In the battle against bullying, it helps to teach victims that people can change, concludes research by David Yeager, a Stanford graduate student.
“When adolescents think that victimization is something that is permanent—resulting from the belief that bullies are ‘bad’ people who won’t stop, and that victims will always be ‘losers’—then they seek more drastic, vengeful solutions to their conflicts,” said Yeager, a student in the Development and Psychological Sciences doctoral program. “But when they believe that people have the potential for change—both they themselves and the people who treat them badly—then victimization seems less like a diagnosis of their future, and more like something that will pass. Hence, it becomes less stressful and less threatening.”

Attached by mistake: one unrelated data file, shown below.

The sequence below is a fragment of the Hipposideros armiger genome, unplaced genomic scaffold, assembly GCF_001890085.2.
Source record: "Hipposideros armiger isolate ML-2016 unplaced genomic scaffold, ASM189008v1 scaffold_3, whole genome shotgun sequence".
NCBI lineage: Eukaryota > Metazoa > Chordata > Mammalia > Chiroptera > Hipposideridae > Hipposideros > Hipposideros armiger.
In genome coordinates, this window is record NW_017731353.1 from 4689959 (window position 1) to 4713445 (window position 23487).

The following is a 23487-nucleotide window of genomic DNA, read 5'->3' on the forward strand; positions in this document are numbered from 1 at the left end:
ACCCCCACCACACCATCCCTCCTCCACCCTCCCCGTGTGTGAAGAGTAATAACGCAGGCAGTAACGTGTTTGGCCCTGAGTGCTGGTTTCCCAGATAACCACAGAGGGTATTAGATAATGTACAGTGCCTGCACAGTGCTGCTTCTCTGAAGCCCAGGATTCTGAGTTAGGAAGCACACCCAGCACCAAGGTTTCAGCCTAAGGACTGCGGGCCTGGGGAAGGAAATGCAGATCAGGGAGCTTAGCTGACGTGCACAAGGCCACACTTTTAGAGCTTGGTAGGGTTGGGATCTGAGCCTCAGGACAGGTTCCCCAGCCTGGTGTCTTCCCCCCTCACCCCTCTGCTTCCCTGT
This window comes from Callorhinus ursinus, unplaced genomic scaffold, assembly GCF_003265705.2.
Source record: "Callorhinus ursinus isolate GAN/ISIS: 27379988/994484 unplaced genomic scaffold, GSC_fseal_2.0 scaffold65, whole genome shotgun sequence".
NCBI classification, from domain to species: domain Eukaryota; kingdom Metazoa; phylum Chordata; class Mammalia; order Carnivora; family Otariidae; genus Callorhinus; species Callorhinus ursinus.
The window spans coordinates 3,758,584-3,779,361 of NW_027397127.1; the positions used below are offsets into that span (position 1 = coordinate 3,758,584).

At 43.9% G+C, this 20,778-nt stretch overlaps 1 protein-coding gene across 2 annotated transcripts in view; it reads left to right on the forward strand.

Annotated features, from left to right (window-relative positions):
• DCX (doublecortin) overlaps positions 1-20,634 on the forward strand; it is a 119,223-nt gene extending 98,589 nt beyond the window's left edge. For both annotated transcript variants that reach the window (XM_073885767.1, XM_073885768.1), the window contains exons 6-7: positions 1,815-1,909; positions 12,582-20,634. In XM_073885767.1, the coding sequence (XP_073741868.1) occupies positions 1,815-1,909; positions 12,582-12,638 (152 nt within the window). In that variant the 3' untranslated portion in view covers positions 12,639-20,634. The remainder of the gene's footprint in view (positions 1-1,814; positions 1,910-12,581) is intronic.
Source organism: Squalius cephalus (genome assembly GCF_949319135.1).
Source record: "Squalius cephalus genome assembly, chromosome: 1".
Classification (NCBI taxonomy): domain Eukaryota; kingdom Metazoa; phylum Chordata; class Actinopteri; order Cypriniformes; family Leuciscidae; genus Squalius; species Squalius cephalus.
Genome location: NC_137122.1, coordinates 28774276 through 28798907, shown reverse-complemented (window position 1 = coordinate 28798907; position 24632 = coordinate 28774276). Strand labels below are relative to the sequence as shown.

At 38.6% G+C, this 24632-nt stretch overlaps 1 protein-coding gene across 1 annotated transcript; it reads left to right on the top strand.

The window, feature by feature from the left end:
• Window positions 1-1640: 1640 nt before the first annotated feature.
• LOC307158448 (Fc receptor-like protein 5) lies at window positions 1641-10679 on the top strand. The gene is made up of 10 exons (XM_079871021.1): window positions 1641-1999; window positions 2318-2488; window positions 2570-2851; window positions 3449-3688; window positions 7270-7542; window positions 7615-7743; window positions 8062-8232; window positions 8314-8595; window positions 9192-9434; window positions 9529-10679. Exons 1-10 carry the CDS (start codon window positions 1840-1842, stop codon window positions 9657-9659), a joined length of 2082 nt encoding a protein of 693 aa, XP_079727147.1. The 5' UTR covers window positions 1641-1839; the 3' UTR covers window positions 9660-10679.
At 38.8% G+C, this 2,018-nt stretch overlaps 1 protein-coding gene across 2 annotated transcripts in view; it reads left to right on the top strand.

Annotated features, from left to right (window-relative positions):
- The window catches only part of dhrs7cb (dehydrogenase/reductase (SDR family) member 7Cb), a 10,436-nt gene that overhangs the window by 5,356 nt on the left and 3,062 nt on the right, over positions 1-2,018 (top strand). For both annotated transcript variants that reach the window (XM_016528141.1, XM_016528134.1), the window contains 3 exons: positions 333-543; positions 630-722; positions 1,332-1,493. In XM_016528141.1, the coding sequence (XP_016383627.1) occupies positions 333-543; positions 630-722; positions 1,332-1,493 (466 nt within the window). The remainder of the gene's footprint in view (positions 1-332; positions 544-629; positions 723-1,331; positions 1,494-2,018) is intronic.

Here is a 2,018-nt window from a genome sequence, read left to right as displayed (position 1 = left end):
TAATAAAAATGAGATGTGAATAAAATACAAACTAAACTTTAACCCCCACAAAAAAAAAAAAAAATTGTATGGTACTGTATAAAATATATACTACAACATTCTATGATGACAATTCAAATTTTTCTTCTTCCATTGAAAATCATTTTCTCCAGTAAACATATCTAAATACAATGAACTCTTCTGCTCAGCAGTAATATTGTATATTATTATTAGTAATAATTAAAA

In one study, high school students taught about people’s potential for change were less aggressive a month later than students taught coping skills. By the end of the semester, “the message about personal change also reduced absences, suspensions for fighting, and depression among victimized students. ” At a different high school, victims in the “change” group reported less stress and higher grades.